Officials urge visitors to prepare for excessive heat after hiker dies in Grand Canyon

Stock Image | Grand Canyon National Park stock image | St George News

ST. GEORGE — Following the death of a woman on Sunday afternoon who was hiking on the Tonto Trail in Grand Canyon National Park, park officials are urging visitors to prepare for excessive heat.

Grand Canyon North Rim photo courtesy of National Park Service, St. George News

At approximately 1:15 p.m. on Sunday, the Grand Canyon Regional Communications Center received a report of a backpacker experiencing heat illness on the Tonto Trail near Monument Creek, according to a press release issued by the National Park Service.

The backpacker, Michelle Meder, 53, of Hudson, Ohio, was on a multi-day backpacking trip from the Hermit to Bright Angel Trail. Hiking down the Hermit Trail on Saturday, she reportedly became disoriented and later unconscious. On Sunday, responding rangers determined Meder had died; the cause of death is believed to be heat-related, according to the news release. On Sunday, the high temperature at Phantom Ranch was approximately 115.

An investigation into the incident is being conducted by the National Park Service in coordination with the Coconino County Medical Examiner.

In the news release, Grand Canyon park rangers strongly urge visitors to Grand Canyon, especially inner canyon hikers and backpackers, to be prepared for excessively hot days in the coming weeks. In the summer, temperatures on exposed parts of the trail can rise above 120 in the shade.

The Grand Canyon National Park is covered in the morning sunlight as seen from a helicopter near Tusayan, Ariz., Oct. 5, 2013 | Associated Press file photo by Julie Jacobson, St. George News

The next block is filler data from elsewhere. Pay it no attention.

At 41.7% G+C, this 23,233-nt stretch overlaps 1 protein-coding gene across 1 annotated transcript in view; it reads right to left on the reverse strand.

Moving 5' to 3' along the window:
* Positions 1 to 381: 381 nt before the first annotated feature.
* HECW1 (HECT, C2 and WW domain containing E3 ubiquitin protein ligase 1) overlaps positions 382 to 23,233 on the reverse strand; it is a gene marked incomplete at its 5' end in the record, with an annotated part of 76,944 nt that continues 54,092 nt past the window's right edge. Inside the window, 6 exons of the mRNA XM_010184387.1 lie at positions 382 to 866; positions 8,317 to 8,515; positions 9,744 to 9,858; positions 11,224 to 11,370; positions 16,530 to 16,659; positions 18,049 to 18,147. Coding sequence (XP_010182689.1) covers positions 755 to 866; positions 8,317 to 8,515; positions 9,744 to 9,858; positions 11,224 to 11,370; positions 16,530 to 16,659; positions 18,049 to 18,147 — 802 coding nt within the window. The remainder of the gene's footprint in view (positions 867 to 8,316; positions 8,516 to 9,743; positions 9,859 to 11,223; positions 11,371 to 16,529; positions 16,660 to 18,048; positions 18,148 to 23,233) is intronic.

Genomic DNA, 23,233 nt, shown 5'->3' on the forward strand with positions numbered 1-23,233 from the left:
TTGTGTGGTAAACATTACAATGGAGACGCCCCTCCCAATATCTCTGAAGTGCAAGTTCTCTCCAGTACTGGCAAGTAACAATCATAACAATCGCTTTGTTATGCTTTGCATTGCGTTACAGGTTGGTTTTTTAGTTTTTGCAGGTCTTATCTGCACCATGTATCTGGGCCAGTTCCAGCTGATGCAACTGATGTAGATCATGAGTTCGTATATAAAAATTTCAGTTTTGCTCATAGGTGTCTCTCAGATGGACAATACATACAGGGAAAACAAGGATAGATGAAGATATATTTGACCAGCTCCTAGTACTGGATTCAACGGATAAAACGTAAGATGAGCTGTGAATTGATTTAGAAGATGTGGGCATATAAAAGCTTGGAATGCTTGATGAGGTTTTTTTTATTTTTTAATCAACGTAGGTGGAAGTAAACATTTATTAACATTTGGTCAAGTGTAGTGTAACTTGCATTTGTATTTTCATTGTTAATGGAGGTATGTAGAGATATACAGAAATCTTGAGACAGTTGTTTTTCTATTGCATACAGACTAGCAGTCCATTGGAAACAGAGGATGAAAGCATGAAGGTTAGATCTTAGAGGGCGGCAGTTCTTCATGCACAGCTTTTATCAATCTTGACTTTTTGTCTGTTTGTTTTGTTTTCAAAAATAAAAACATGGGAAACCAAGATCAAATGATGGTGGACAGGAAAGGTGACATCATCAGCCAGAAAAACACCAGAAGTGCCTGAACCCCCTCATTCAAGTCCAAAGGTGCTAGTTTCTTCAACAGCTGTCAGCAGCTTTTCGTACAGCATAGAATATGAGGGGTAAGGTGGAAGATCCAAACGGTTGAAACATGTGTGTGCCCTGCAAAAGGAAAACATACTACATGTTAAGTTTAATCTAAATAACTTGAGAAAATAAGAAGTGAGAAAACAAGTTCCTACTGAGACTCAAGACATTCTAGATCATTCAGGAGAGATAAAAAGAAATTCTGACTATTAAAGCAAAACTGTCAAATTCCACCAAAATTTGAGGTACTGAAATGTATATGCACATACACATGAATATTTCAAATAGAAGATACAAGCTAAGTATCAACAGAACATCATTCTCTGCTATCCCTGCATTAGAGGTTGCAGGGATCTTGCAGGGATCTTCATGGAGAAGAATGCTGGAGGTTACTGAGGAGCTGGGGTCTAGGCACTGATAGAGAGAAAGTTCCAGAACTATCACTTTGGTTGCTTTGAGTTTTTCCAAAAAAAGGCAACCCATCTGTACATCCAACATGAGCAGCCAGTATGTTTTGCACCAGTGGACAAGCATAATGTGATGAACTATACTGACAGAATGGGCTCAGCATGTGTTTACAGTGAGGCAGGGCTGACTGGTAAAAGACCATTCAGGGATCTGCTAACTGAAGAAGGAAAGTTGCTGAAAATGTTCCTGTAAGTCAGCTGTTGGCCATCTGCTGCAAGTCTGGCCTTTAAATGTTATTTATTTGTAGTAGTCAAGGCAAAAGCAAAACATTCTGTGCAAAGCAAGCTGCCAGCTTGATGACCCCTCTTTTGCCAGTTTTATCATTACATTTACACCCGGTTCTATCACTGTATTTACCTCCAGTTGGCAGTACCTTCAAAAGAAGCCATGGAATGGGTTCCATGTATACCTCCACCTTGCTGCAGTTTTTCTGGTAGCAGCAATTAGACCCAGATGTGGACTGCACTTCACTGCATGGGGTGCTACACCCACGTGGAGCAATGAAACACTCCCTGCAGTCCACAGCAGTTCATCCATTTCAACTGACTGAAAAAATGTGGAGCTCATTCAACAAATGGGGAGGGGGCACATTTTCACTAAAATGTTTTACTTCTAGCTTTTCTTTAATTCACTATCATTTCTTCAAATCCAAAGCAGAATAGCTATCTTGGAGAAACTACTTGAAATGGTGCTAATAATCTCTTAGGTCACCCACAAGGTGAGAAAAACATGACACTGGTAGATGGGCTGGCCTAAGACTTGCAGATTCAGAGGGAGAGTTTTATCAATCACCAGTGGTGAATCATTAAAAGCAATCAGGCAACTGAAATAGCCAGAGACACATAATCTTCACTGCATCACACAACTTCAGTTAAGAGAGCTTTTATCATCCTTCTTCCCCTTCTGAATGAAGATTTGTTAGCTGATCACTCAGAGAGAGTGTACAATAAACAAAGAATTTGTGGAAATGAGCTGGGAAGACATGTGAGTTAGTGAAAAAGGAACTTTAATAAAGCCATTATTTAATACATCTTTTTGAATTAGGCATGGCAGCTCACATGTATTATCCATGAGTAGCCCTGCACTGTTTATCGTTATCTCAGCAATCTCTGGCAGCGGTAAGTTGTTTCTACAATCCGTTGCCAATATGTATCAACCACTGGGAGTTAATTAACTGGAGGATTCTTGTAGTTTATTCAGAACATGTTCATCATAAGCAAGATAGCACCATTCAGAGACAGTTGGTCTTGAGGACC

Park rangers strongly advise not hiking in the inner canyon between 10 a.m. and 4 p.m. Most people who need emergency medical help in the canyon due to heat illness are hiking between these hours, the release states.

Hiking in extreme heat can lead to serious health risks including heat exhaustion, heat stroke, hyponatremia and death. Visitors should also be aware that efforts to assist hikers may be delayed during the summer months due to limited staff, the number of rescue calls, employee safety requirements and limited helicopter fly-in capability during periods of extreme heat or inclement weather.

The National Park Service encourages hikers to recreate responsibly. Grand Canyon trails do not close due to inclement or hot weather. Visitors should evaluate their level of experience and plan accordingly. Find more information on hiking in the summer months in Grand Canyon online.

Copyright St. George News, LLC, 2021, all rights reserved.

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